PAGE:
Police made their way to the first-floor apartment, where they reported finding more than 101 grams of marijuana, some of it packaged in 19 small plastic bags, and two plastic bags containing a total of 16 pills, which were was recognized as ecstasy. Police said they also found a full magazine clip for a 9mm handgun and 13 bullets for a .40-caliber handgun.

Freerson and Johnson, who Both had criminal records, were arrested, records show. Police reports indicate that Freerson lived in the Burnett apartment, and Johnson lived a block away.

Freerson, then 25, was charged with possession of marijuana and ecstasy and possession of ammunition without a firearm owner’s identification card. Johnson, 28 at the time, was charged with possession of a small amount of a substance believed to be crack cocaine. Those charges were dismissed a few weeks later.

On August 13, 2019, Burnett’s wife filed a lawsuit in Cook County to evict their first-floor tenant, Maritza Concepcion-Frearson, for failing to pay $1,900 in rent.

Two days later, Mark Flesner, who was then Lightfoot’s lead city hall attorney, filed suit against Burnett and his mortgage company, Wintrust Bank. The suit said Burnett “encouraged or allowed illegal activity” in the two-flat and sought fines in excess of $40,000 for breaching the Drug and Gang House Ordinance, which was enacted in 1992. Have been convicted of an armed robbery and convicted felons are prohibited from holding office, regardless of state law.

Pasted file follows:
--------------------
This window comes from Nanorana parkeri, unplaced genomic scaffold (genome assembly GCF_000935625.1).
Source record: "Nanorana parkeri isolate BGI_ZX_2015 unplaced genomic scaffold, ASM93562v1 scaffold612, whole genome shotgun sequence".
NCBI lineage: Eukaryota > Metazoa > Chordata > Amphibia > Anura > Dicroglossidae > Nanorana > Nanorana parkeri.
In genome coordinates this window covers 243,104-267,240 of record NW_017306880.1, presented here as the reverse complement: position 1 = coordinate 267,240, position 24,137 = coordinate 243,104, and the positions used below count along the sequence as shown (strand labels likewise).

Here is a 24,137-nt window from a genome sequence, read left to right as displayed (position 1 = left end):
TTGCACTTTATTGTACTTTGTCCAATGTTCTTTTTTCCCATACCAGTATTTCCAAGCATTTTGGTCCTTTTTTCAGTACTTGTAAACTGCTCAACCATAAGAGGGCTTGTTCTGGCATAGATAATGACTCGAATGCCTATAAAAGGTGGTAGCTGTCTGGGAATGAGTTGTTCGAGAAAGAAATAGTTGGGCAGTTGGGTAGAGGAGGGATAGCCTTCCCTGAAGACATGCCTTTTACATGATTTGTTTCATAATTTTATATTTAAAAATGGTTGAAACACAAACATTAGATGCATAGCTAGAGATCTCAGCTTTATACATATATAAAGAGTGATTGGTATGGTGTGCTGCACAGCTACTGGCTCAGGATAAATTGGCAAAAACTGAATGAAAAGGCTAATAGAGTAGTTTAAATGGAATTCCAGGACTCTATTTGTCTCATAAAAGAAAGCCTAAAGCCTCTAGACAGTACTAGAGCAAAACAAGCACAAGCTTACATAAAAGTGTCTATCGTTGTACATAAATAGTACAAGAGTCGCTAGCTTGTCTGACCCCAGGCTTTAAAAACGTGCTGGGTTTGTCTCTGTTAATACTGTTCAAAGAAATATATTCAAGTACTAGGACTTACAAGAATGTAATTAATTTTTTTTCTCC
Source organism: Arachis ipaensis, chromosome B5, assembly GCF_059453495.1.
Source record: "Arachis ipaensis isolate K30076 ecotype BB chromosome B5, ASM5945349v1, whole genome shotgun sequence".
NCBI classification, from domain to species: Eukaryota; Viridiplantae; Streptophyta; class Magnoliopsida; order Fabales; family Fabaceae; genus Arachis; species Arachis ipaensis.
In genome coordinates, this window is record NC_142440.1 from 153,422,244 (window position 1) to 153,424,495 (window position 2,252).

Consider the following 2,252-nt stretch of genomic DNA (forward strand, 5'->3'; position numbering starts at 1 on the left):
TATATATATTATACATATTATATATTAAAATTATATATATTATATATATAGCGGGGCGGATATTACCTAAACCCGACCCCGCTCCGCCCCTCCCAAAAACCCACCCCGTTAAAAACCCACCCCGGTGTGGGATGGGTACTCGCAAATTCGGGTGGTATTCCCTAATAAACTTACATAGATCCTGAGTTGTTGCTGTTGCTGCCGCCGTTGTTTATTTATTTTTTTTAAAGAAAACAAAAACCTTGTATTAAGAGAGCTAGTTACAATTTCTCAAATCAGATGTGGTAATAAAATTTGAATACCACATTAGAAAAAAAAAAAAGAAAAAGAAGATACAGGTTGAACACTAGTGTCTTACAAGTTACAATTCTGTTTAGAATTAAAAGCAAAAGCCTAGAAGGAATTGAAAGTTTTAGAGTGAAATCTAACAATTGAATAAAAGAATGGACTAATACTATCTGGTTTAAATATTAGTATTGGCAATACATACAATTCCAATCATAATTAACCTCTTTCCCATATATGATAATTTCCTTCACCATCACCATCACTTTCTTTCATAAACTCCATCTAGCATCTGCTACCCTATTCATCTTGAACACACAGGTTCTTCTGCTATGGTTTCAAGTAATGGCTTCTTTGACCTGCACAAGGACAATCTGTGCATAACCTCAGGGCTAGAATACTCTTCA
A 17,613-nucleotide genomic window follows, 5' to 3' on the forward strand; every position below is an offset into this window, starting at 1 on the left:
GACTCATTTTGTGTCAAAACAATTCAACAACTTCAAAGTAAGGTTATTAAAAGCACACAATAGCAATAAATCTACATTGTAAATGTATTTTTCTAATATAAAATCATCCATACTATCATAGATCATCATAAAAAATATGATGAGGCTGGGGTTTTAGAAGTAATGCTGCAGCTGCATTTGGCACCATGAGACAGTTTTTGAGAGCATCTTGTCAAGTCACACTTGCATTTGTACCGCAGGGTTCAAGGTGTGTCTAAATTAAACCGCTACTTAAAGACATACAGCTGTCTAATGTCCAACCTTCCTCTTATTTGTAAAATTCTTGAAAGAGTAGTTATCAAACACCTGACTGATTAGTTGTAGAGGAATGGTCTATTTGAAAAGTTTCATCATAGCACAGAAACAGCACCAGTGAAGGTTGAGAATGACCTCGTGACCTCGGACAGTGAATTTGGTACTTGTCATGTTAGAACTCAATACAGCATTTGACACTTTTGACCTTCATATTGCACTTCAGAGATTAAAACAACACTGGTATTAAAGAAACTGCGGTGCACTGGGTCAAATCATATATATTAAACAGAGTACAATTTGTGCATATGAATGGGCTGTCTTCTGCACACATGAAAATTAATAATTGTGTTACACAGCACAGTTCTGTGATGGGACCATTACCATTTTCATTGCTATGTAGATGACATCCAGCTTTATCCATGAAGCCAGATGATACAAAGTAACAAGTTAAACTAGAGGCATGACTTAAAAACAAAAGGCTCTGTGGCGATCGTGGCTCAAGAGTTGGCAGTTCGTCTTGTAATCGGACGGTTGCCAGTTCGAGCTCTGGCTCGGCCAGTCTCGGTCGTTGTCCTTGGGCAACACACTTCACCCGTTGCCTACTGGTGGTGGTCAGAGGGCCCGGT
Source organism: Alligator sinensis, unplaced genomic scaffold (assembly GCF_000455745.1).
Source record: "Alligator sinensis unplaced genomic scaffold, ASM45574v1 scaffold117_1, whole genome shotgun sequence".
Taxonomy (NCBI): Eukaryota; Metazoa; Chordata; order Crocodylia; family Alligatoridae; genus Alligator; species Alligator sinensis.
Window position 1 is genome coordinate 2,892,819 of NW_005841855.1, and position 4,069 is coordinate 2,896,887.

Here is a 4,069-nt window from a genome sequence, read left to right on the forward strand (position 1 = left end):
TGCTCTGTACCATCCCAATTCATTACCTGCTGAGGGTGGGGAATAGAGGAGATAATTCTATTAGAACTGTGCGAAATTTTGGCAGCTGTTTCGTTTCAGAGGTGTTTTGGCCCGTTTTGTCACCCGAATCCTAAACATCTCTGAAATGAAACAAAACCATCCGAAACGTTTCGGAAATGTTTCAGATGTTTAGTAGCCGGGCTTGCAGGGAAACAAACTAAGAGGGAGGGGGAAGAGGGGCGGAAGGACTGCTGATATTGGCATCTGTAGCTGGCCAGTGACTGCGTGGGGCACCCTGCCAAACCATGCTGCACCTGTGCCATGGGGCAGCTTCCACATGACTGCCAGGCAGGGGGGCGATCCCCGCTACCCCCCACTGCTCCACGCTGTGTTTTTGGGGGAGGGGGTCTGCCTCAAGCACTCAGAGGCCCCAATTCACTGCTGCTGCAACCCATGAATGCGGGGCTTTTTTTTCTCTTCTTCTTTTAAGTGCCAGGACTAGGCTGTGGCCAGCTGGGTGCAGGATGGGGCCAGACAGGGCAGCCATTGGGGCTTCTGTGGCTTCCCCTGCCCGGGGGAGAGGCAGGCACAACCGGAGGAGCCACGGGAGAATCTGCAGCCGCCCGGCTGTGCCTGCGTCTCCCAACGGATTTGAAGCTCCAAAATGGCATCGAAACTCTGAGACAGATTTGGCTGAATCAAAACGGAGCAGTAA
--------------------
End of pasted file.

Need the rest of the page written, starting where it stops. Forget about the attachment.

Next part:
City Hall ordered Burnett to evict all tenants or guests involved in illegal activity, from installing security cameras outside the building, hiring armed security guards, and solving problems with the furnace to fixing “faulty light fixtures”. Many asked for repairs.

In November 2019 Mark Flessner, who was City Hall's corporation counsel at the time, was the Lightfoot administration's chief city counsel, along with Mayor Lori Lightfoot.

In November 2019 Mark Flessner, who was City Hall’s corporation counsel at the time, was the Lightfoot administration’s chief city counsel, along with Mayor Lori Lightfoot.

Ashley Razin/Sun-Times File